In many ways, the biggest winner in the deregulated environment was the air passenger. Although not exclusively attributable to deregulation, indeed the U.S. witnessed an explosive growth in demand for air travel. Many millions who had never or rarely flown before became regular fliers, even joining frequent flyer loyalty programs and receiving free flights and other benefits from their flying. New services and higher frequencies meant that business fliers could fly to another city, do business, and return the same day, from almost any point in the country. Air travel's advantages put long distance intercity railroad travel and bus lines under pressure, with most of the latter having withered away, whilst the former is still protected under nationalization through the continuing existence of Amtrak.

Following the 1978 deregulation, U.S. carriers did not manage to make an aggregate profit for 12 years in 31, including four years where combined losses amounted to $10 billion, but rebounded with eight consecutive years of profits since 2010, including its four with over $10 billion profits. They drop loss-making routes, avoid fare wars and market share battles, limit capacity growth, add hub feed with regional jets to increase their profitability. They change schedules to create more connections, buy used aircraft, reduce international frequencies and leverage partnerships to optimise capacities and benefit from overseas connectivity.[51]
It’s best to visit Greek islands within the same group. For example, I wouldn’t recommend visiting Corfu and Santorini on the same trip as they’re on opposite sides of the country. Instead, visit islands in the same island group: the Cyclades, the Sporades, the Dodecanese, the Ionian, the Saronic, and the Northeastern Aegean. For one, they’re close to each other. And two, they have frequent ferry connections with each other. For first time visitors to Greece, the Cyclades make the most natural and convenient introduction.
Kate Hudson, Goldie Hawn and Amy Schumer were among the first guests at Four Seasons Resort Oahu at Ko Olina, a 642-acre that opened in May 2016 on the island’s west coast 17 miles from Honolulu. Closer to the action of Waikiki, the Surfjack Hotel opened in May with a dose of vintage 1960s Hawaii, down to its painted murals and birds of paradise wallpaper by local artists that are just begging to be Instagramed. Pacific Beach Hotel re-emerges in the fall as Alohilani Resort Waikiki Beach, whose $115 million upgrades include two new restaurants by celebrity chef Masaharu Morimoto.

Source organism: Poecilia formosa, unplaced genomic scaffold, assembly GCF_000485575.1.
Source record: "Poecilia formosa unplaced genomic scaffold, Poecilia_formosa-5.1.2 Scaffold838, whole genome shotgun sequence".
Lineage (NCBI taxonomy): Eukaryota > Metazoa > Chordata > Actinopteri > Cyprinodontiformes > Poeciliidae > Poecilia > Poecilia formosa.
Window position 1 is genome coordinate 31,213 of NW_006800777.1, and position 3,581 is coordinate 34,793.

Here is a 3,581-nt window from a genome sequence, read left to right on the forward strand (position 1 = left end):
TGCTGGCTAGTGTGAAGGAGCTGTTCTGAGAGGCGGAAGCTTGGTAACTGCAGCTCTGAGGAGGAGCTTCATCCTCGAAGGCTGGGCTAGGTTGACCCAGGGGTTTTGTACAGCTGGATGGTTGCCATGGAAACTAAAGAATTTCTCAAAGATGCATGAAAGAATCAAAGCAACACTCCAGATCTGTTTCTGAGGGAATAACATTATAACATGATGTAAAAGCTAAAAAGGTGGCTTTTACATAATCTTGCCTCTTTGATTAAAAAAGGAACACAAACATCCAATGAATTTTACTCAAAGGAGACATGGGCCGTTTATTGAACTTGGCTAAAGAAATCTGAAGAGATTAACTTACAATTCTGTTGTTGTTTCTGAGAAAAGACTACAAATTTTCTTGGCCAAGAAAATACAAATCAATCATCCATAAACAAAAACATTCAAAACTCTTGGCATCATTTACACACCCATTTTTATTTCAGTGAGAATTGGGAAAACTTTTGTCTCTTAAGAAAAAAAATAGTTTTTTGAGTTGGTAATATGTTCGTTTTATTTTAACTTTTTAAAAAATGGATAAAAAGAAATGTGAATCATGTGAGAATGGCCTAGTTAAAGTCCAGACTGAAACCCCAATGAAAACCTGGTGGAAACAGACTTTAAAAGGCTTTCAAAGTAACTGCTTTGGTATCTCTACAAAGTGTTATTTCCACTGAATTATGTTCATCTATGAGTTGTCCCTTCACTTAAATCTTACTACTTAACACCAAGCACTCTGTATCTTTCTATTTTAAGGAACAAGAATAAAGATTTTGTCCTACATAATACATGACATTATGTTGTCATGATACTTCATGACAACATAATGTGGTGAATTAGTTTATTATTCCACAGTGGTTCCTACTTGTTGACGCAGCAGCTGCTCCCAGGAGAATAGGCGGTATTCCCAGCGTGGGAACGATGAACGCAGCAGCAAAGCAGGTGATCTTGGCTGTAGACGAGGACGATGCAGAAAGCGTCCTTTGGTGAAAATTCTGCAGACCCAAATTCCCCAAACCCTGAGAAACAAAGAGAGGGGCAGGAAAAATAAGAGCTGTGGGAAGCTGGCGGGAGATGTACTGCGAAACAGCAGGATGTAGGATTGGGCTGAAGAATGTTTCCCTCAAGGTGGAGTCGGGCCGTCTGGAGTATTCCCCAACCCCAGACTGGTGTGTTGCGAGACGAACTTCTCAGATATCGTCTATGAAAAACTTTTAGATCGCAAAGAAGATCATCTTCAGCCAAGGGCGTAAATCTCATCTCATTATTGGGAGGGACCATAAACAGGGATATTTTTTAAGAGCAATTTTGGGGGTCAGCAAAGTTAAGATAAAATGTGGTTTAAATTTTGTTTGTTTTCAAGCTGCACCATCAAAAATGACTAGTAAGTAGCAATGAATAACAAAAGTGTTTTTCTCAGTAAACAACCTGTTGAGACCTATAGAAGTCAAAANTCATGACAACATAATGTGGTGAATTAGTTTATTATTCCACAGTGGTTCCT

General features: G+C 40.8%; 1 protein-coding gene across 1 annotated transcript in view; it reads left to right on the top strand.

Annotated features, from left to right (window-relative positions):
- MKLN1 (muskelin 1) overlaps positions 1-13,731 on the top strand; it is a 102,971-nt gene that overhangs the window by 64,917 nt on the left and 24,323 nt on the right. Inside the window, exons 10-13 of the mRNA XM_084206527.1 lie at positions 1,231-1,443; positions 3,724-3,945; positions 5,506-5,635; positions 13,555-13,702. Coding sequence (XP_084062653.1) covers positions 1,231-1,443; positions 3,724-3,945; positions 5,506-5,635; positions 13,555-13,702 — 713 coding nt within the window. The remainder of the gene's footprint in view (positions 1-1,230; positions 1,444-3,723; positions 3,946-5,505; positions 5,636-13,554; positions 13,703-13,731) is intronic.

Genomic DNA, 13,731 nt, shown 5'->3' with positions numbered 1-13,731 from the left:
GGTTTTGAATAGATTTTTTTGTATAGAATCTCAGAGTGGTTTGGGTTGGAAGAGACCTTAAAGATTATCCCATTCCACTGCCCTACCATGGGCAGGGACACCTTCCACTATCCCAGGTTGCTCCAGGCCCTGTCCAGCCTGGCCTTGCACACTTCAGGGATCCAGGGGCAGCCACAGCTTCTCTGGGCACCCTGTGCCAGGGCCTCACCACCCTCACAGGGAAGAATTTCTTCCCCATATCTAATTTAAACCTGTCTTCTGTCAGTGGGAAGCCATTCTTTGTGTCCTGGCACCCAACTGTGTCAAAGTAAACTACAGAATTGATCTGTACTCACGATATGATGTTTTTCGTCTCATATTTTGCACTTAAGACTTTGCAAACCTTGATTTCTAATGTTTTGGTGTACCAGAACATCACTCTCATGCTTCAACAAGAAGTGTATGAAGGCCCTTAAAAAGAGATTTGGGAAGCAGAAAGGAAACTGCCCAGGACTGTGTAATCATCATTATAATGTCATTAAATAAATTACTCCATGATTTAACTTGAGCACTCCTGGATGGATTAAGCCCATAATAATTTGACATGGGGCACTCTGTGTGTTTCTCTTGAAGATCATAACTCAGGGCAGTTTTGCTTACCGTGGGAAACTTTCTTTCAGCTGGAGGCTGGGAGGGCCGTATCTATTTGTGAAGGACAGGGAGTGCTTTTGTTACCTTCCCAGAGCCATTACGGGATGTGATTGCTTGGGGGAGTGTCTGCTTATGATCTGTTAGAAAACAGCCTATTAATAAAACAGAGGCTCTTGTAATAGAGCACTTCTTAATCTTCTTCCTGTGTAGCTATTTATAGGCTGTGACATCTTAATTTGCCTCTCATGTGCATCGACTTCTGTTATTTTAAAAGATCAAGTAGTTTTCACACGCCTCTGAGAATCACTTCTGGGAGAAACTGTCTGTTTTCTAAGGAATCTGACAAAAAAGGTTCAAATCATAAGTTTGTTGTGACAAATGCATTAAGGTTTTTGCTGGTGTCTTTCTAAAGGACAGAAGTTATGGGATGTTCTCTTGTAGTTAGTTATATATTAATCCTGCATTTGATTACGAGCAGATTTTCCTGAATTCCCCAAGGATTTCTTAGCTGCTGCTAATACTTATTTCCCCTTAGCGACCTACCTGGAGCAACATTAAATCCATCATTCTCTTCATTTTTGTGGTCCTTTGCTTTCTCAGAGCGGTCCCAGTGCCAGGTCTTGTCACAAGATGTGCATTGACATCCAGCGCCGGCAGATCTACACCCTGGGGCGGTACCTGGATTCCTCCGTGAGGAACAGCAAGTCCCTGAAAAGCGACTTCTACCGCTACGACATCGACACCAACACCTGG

A group of 27 coral islands that form two atolls in the Indian Ocean, the Cocos Keeling Islands were virtually unheard of until beach activists Brad Farmer and Andrew Short named Cocos Keeling’s Cossies Beach as the best in Australia for 2017. Called the continent’s last unspoiled paradise, the remote destination is as special for what’s not there (high-rise resorts, chain restaurants, crowds, traffic) as what is — pristine white sand and a turquoise lagoon that’s home to 30,000 sea turtles.
Anguilla is most famous for its white beaches, and there are more than 30 of these to choose from. It’s one of the Caribbean’s smaller islands, so you can easily see the whole island if you’re there for a few days. This island is perfect for people looking for a quiet and less touristy Caribbean experience. At the same time, you can find some interesting nightlife here to stimulate you after a day relaxing on the beach.

It’s best to visit Greek islands within the same group. For example, I wouldn’t recommend visiting Corfu and Santorini on the same trip as they’re on opposite sides of the country. Instead, visit islands in the same island group: the Cyclades, the Sporades, the Dodecanese, the Ionian, the Saronic, and the Northeastern Aegean. For one, they’re close to each other. And two, they have frequent ferry connections with each other. For first time visitors to Greece, the Cyclades make the most natural and convenient introduction.
Of the above groups the Dodecanese probably constitute the best opportunity to mix islands between groups. You could, for example, take the Blue Star Ferries and map an island-hopping route that essentially heads in the same direction. In this way you could take in some of the Cyclades – Syros, Mykonos, Patmos, Naxos and some of the Dodecanese – Patmos, Leros, Kos, Chalki, and Rhodes – without any backtracking. Hellenic Seaways is another major ferry company whose routes you may want to explore.

Since airline reservation requests are often made by city-pair (such as "show me flights from Chicago to Düsseldorf"), an airline that can codeshare with another airline for a variety of routes might be able to be listed as indeed offering a Chicago–Düsseldorf flight. The passenger is advised however, that airline no. 1 operates the flight from say Chicago to Amsterdam, and airline no. 2 operates the continuing flight (on a different airplane, sometimes from another terminal) to Düsseldorf. Thus the primary rationale for code sharing is to expand one's service offerings in city-pair terms to increase sales.

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